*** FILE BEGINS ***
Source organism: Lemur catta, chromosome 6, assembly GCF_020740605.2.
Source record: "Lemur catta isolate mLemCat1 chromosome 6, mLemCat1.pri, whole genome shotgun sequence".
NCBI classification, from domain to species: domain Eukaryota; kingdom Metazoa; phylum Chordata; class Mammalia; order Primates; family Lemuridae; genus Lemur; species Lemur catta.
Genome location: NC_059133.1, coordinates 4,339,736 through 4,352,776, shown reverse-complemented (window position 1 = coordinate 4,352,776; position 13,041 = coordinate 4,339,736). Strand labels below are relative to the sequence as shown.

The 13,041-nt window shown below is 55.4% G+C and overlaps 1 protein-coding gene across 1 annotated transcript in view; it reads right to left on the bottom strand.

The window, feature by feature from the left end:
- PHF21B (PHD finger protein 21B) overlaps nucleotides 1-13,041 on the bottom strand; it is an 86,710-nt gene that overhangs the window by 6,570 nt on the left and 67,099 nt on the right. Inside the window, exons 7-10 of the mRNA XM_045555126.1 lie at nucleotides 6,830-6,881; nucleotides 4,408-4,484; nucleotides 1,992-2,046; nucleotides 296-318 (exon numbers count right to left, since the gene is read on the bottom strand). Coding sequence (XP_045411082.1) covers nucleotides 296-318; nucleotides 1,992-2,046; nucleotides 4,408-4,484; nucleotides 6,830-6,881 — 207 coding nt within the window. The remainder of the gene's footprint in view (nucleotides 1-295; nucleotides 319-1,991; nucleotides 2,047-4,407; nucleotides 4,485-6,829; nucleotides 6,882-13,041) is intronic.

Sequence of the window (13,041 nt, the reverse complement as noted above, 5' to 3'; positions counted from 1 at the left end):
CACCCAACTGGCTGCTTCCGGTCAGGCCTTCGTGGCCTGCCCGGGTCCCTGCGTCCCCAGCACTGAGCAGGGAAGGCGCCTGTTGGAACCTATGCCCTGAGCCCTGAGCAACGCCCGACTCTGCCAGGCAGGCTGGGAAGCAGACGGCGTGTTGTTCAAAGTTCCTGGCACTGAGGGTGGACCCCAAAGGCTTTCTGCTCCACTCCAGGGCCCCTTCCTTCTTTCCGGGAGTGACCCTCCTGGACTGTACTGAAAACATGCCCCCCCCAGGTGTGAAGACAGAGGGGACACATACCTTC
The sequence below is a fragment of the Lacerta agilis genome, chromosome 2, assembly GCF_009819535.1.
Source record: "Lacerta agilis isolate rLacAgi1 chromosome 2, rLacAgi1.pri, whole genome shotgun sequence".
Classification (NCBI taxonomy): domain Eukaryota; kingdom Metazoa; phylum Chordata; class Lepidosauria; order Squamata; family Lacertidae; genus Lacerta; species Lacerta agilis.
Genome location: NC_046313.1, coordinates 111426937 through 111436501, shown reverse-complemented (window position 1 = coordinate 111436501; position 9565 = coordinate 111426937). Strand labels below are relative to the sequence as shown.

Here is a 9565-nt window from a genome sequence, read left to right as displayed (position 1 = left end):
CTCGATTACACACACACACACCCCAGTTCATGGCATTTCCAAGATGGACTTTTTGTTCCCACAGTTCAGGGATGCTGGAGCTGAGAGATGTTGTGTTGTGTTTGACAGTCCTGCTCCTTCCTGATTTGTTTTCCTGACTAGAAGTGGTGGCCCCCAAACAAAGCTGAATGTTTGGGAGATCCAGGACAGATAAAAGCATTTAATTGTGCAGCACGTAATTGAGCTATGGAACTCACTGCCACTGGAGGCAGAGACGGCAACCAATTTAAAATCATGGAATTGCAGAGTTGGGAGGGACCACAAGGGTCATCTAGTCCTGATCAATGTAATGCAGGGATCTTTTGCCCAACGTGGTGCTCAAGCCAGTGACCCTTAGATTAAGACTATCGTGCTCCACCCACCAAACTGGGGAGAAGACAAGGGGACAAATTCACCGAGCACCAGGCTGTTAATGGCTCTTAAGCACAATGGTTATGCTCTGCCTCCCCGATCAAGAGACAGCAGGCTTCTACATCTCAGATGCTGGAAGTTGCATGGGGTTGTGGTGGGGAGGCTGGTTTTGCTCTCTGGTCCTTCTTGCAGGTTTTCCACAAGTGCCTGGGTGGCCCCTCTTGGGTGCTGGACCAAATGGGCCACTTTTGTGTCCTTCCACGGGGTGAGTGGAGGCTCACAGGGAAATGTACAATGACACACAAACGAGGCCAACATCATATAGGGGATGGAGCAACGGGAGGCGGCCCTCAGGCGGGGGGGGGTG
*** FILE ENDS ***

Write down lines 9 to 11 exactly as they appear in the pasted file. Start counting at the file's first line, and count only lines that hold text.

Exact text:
CACCCAACTGGCTGCTTCCGGTCAGGCCTTCGTGGCCTGCCCGGGTCCCTGCGTCCCCAGCACTGAGCAGGGAAGGCGCCTGTTGGAACCTATGCCCTGAGCCCTGAGCAACGCCCGACTCTGCCAGGCAGGCTGGGAAGCAGACGGCGTGTTGTTCAAAGTTCCTGGCACTGAGGGTGGACCCCAAAGGCTTTCTGCTCCACTCCAGGGCCCCTTCCTTCTTTCCGGGAGTGACCCTCCTGGACTGTACTGAAAACATGCCCCCCCCAGGTGTGAAGACAGAGGGGACACATACCTTC
The sequence below is a fragment of the Lacerta agilis genome, chromosome 2, assembly GCF_009819535.1.
Source record: "Lacerta agilis isolate rLacAgi1 chromosome 2, rLacAgi1.pri, whole genome shotgun sequence".